TBT: The Brutal Truth

Thursday, June 29, 2006

SCOTUS To The Decider: "Think Again!"

In a Supreme Court decision where activist judges Scalia and Thomas dissented and Justice Freeper-A-Lito recused himself, the remaining 5 justice majority came out and smacked The Decider upside his fake Christian noggin regarding those military tribunals for Club Gitmo guests. Ripping from the WaPo:

The Supreme Court today delivered a stunning rebuke to the Bush administration over its plans to try Guantanamo detainees before military commissions, ruling that the commissions violate U.S. law and the Geneva Conventions governing the treatment of war prisoners.

In a 5-3 decision, the court said the trials were not authorized by any act of Congress and that their structure and procedures violate the Uniform Code of Military Justice (UCMJ) and the four Geneva Conventions signed in 1949.

Justice John Paul Stevens wrote the opinion in the case, called Hamdan v. Rumsfeld ...

The ruling, which overturned a federal appeals court decision in which Roberts had participated, represented a defeat for President Bush, who had ordered trials before special military tribunals for detainees at the Guantanamo Bay naval base. About 450 detainees captured in the war on terrorism are currently held at the U.S. naval base in Cuba. Trying them before military commissions would place them under greater restrictions and afford them fewer rights than they would get in federal courts or regular military courts.

But, before you get excited, the WaPo report tells us that although The Decider can't break the UCMJ and the Geneva Conventions using military tribunals any longer, The Decider can still break the Geneva Conventions and carry on with waterboarding Club Gitmo guests since SCOTUS is rather squeamish when it comes to revoking the ol' business license:

The ruling does not mean that the United States must close the Guantanamo Bay detention facility or free any of its detainees, including Hamdan.

Nontheless, there is one sweet taste in this ruling from the dissenting opinions of Scalito and Thomas and how they were totally smacked down by Justices Stevens and Breyer whom told the the Freeper-Boys that their precious "Unitary Executive Theory" can go straight to hell (hell being the rubber-stamp Republican-controlled Congress) and the Diebold voting machine it rode in on:

In a dissenting opinion, Scalia pointed to congressional enactment on Dec. 30, 2005, of the Detainee Treatment Act, which provides that as of that date, "no court, justice or judge" shall have jurisdiction to consider an application by a Guantanamo detainee for habeas corpus, challenging his detention.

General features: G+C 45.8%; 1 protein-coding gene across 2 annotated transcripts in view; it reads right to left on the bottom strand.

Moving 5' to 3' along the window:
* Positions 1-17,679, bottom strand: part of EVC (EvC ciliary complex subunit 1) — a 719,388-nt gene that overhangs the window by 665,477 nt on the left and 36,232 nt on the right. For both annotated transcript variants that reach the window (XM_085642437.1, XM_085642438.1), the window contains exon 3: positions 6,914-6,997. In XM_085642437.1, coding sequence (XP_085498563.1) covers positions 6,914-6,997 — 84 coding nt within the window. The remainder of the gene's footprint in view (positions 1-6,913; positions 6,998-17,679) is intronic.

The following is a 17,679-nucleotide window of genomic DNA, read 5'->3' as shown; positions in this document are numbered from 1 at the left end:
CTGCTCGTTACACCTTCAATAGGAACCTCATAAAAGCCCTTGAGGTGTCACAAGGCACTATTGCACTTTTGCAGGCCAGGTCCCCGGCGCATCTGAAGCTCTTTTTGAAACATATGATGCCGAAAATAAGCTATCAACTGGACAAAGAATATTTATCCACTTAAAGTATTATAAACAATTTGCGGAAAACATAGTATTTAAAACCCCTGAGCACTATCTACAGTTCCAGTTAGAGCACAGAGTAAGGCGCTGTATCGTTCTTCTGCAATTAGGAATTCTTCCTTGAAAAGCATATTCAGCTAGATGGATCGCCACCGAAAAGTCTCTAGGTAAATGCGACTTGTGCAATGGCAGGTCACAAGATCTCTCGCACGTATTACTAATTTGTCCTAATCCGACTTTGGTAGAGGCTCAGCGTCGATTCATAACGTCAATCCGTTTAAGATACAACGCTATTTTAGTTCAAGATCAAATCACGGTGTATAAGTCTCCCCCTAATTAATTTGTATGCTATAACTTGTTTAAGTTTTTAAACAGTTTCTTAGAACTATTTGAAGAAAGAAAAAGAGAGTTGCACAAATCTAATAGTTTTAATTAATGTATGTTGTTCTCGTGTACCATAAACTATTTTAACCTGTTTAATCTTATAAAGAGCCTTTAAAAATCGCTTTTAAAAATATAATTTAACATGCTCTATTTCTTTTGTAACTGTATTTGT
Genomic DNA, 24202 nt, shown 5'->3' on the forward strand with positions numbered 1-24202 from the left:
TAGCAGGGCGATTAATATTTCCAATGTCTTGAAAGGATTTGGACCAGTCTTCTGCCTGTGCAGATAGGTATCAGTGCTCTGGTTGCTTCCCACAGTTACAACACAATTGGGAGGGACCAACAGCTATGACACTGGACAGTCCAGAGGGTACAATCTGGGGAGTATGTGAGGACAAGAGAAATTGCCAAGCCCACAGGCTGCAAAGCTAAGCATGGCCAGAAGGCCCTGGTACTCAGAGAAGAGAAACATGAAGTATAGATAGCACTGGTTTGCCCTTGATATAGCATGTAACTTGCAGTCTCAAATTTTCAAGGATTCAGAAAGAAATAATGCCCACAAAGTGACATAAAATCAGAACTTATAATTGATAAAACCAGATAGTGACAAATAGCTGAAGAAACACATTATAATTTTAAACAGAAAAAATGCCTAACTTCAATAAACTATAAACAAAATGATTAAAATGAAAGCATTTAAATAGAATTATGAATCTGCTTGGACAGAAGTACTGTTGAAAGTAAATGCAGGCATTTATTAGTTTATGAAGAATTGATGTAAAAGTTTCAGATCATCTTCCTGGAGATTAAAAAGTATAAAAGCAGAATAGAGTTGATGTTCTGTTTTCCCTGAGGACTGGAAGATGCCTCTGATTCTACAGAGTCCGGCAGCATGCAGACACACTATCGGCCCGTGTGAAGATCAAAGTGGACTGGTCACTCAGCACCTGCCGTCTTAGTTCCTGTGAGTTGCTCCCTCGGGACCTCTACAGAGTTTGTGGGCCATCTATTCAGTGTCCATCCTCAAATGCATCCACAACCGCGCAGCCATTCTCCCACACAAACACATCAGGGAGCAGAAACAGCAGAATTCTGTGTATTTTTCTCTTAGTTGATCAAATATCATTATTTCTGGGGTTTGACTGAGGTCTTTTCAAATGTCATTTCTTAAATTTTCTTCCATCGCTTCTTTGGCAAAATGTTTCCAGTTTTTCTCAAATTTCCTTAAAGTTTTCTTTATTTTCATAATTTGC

Thomas said in another dissenting opinion that the Supreme Court "lacks jurisdiction" to consider Hamdan's claims because of that law and that "its opinion openly flouts our well-established duty to respect the Executive's judgment in matters of military operations and foreign affairs."

For the first time in his 15-year tenure on the court, Thomas took the unusual step of reading part of his dissenting opinion from the bench. The court's willingness "to second-guess the determination of the political branches that these conspirators must be brought to justice is both unprecedented and dangerous," he said.

Stevens wrote, however, that although the Detainee Treatment Act implicitly recognizes the existence of the military commissions, it "contains no language authorizing that tribunal or any other at Guantanamo Bay." Moreover, neither the act nor a congressional authorization for the use of military force against terrorists in 2001 "expands the president's authority to convene military commissions."

In a concurring opinion, Breyer strongly disputed the dissenters' assertion that today's ruling would, as Thomas wrote, "sorely hamper the president's ability to defeat a new and deadly enemy."

"The Court's conclusion ultimately rests upon a single ground: Congress has not issued the Executive a 'blank check,' Breyer wrote. "Indeed, Congress has denied the president the legislative authority to create military commissions of the kind at issue here. Nothing prevents the president from returning to Congress to seek the authority he believes necessary."

Speaking of Freepers, let's get their unhinged reactions:

sdilliard: Oh, the response to this is easy: find the guys on the battlefield; ask them the questions we need to ask; and them shoot the ones who don't answer. No trials. No fuss, no muss.


blitzgig: Bush should simply ignore the Court like Andrew Jackson and Abraham Lincoln did.

goldstategop: The Court overstepped its bounds and encroached on the prerogatives of the Commander In Chief. He commands the military, not nine people in black robes.

curiosity: We should have tried and executed the terrorists immediately using the procedures that we used against the Nazi sabateurs during WW2. If they were dead, they wouldn't have been able to challange the policy in court.

longtermmemory: Message to soldiers, dead terrorists don't speak to the ACLU.

Patriotic conservative: The president's duty is to protect this nation, not to ignore silly conventions burocrats right. I hope he ignores this and continues torturing those lowlives and giving them what they deserve.

Yeap, their leaderhosen's all up in knots, so SCOTUS sure did something right.

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